Like NBC, Brennan highlighted: “Last night on Colbert, former rival Hillary Clinton said Mr. Trump’s tone was beneath the office of the presidency.” The same video played of Clinton denouncing Trump’s U.N. speech as “dark” and “dangerous.” The reporter noted: “The President responded this morning on Twitter, calling Clinton “crooked” and accusing her of allowing North Korea to build nukes.”

The liberal media always follow the same pattern: A Republican says something they don’t like and they eagerly seize on Democrats bashing the GOP.
                                                
The biased reporting across all three networks was brought to viewers by Honda, StateFarm, and Tide.

Here are excerpts of the September 20 coverage:

Today
7:14 AM ET

(...)

PETER ALEXANDER: President Trump sitting down today for back to back to back meetings with the leaders of Britain, the Palestinian Authority, Egypt, and Jordan. The focus here today is heavily on the combative remarks that he delivered yesterday. Even as he prepares to focus on radical Islamic terrorism, as he describes it, today, people are still talking about that combative address taking aim at North Korea and Iran.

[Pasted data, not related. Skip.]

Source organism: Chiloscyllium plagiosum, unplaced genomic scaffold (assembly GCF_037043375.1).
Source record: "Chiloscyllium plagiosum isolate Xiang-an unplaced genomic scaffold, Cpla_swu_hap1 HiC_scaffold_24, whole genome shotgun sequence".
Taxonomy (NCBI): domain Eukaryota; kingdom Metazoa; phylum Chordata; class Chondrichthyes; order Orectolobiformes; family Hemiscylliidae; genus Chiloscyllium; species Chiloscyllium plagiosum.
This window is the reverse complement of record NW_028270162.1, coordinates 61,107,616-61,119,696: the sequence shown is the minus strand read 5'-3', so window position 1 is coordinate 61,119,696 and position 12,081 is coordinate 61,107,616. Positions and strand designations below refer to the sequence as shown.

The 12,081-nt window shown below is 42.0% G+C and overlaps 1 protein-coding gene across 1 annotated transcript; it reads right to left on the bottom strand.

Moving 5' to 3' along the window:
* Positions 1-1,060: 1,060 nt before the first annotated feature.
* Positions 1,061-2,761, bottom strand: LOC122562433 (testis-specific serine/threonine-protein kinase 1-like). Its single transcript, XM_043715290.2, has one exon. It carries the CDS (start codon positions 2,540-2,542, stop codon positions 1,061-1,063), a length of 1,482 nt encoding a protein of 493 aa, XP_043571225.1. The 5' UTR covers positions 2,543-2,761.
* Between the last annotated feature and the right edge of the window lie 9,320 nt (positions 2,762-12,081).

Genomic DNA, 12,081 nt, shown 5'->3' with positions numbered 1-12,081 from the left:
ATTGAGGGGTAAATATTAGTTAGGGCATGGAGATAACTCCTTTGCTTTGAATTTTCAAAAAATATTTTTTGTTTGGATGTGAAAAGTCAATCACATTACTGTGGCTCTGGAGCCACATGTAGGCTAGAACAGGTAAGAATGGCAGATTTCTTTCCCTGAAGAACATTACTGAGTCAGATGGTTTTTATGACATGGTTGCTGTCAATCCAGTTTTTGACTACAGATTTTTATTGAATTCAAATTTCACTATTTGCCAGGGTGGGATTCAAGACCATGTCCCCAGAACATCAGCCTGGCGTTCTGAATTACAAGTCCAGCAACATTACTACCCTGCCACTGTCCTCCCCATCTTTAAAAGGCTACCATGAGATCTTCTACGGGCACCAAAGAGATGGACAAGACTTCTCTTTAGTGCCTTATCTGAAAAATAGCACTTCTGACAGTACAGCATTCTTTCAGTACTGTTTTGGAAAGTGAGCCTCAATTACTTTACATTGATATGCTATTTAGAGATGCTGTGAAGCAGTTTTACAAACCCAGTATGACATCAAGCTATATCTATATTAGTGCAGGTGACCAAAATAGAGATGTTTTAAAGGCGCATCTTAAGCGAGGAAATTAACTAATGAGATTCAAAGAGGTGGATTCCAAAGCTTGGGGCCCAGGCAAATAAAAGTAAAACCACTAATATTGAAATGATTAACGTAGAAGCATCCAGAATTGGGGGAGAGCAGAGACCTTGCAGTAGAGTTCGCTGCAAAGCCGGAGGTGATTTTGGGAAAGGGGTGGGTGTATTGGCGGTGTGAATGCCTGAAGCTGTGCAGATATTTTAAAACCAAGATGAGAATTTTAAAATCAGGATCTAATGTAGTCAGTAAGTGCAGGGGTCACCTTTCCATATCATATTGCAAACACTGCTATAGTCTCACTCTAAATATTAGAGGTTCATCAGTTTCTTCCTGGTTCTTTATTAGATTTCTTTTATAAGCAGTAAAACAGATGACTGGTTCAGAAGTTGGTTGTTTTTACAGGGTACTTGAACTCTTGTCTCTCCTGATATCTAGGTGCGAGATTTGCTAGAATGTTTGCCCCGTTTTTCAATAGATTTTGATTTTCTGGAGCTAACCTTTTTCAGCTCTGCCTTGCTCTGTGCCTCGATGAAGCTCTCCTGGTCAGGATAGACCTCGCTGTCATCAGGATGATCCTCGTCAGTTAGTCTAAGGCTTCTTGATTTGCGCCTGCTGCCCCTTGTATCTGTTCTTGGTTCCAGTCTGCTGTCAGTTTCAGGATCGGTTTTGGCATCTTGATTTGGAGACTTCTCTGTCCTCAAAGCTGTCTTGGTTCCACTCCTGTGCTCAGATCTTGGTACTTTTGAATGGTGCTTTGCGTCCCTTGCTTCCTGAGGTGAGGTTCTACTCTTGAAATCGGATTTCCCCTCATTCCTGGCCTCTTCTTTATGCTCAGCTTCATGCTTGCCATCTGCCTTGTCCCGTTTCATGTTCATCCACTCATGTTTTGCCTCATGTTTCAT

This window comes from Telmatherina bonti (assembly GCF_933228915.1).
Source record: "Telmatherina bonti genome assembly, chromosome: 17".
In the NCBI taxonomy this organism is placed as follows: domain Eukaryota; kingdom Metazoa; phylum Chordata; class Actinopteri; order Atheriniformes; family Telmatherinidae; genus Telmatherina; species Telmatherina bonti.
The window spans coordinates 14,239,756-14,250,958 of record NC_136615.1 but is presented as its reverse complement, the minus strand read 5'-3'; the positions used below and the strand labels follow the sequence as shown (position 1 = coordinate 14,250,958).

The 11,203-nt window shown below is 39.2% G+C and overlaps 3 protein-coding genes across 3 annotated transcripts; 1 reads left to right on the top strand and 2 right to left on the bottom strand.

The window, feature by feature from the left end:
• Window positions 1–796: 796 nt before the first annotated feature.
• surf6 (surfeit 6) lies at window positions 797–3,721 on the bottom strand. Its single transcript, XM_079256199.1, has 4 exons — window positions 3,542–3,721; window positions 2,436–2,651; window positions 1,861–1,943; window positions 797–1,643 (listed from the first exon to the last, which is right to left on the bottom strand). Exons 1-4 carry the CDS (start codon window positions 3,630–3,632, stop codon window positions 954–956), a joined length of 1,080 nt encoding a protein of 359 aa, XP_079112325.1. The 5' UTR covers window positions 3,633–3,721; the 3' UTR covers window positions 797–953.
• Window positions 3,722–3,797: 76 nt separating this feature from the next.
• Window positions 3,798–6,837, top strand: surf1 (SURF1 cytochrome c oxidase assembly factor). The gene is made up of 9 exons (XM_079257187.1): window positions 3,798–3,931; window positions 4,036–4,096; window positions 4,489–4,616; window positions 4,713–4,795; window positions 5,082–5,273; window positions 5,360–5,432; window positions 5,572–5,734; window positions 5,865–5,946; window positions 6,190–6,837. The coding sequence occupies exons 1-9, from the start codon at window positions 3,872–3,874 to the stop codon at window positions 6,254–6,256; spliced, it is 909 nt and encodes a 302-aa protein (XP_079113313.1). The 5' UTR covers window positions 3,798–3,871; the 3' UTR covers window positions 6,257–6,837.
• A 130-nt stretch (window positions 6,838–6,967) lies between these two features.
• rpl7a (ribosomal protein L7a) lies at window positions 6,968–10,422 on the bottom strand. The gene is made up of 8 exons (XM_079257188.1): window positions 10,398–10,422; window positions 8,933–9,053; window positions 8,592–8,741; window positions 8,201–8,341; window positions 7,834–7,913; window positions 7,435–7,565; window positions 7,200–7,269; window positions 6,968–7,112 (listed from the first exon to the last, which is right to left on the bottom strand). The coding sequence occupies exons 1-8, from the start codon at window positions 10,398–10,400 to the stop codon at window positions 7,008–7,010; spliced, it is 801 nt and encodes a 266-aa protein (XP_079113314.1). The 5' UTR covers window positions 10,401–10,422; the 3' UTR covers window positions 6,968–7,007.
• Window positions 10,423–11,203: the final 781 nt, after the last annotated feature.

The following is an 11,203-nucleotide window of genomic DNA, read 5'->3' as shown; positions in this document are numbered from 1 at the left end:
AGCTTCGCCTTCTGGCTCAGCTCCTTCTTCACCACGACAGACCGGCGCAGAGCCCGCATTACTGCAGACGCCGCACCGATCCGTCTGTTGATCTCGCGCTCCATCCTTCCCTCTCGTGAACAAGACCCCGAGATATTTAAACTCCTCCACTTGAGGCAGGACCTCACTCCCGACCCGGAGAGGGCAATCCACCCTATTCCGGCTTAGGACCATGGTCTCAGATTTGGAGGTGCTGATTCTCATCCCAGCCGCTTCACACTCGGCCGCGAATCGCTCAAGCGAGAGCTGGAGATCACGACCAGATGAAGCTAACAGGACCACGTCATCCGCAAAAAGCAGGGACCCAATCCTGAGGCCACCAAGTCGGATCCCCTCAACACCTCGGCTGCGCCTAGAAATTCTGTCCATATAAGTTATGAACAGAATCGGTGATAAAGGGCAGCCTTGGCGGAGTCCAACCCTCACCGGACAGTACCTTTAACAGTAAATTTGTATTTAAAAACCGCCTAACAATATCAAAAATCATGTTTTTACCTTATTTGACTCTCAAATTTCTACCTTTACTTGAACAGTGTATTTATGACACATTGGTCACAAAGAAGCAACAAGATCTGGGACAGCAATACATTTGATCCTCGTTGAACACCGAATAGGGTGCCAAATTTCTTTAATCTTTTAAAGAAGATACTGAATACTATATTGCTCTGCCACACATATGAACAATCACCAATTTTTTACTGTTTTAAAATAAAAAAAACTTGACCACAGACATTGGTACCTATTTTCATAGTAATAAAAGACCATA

[ON-SCREEN HEADLINE: Trump’s “Rocket Man” Warning; World Reaction to President’s Fiery U.N. Address]

Overnight, President Trump calling his U.N. debut a success, tweeting, “Met with leaders of many nations who agree with much (or all) of what I stated in my speech!” That controversial speech filled with fresh fire and fury, delivering a dire warning to North Korea.

DONALD TRUMP: The United States has great strength and patience, but if it is forced to defend itself or it’s allies, we will have no choice but to totally destroy North Korea.

ALEXANDER: Deriding it’s erratic dictator Kim Jong-un, who’s country left a lone diplomat in the room.

TRUMP: Rocket Man is on a suicide mission for himself and for his regime.

ALEXANDER: That “rocket man” reference, a top Trump aide tells NBC News, a last minute add by the President himself, tacked on to a fierce 40-minute speech full of blunt, bleak assessments.

TRUMP: Major portions of the world are in conflict and some, in fact, are going to hell.